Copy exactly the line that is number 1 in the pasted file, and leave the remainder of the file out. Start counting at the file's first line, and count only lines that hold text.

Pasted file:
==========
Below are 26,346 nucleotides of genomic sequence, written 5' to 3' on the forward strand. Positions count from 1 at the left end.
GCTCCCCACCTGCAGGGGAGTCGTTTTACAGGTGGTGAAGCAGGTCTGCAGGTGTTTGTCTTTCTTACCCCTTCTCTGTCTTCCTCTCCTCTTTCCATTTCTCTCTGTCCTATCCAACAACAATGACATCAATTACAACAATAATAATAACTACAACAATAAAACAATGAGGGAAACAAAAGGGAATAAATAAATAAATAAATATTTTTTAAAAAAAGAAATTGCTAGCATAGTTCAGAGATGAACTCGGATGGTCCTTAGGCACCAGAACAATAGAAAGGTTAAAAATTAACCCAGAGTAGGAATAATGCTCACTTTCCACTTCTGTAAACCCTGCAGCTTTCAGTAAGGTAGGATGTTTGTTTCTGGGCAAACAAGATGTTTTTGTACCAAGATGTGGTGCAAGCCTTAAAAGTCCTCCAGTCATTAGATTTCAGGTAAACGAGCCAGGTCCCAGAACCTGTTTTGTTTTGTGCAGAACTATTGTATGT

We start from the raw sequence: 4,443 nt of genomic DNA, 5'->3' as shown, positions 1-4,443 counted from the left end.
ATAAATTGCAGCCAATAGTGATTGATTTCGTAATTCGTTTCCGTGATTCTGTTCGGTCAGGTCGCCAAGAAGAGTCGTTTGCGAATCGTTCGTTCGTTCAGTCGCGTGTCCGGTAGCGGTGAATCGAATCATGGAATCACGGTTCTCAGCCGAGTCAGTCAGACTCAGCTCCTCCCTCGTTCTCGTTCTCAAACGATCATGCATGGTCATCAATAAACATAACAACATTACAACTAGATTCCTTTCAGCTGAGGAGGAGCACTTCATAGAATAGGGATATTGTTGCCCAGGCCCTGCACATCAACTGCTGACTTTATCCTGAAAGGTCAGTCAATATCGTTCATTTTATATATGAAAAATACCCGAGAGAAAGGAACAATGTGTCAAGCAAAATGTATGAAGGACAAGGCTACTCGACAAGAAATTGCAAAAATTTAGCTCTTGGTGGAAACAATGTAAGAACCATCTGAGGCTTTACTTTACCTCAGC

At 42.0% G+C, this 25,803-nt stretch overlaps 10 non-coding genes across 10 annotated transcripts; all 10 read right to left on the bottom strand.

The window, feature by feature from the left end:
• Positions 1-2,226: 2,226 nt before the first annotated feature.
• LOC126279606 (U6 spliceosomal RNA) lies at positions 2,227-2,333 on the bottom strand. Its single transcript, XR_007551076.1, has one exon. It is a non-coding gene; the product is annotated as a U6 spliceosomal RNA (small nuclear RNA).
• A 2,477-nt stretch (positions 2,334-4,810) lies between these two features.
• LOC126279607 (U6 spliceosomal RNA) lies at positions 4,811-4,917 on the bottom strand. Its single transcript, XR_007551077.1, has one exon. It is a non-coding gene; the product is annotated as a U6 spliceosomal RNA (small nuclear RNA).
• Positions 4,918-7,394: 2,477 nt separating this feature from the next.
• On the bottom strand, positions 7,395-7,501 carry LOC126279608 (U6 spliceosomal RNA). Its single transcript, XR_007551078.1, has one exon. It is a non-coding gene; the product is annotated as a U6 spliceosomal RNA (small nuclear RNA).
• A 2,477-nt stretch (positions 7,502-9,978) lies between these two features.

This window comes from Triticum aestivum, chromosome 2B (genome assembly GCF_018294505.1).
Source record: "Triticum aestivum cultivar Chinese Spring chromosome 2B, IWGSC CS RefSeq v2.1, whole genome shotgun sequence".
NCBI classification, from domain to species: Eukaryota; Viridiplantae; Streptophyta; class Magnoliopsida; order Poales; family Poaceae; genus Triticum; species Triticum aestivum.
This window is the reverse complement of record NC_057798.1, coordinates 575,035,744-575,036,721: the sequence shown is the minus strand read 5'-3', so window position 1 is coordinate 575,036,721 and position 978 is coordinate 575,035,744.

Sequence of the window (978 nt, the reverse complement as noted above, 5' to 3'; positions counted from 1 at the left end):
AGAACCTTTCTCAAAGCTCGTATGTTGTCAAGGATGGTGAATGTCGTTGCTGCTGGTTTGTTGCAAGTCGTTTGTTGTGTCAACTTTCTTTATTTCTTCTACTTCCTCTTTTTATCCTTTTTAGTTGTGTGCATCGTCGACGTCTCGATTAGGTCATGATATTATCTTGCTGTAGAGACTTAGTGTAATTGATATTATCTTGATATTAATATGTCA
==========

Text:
Below are 26,346 nucleotides of genomic sequence, written 5' to 3' on the forward strand. Positions count from 1 at the left end.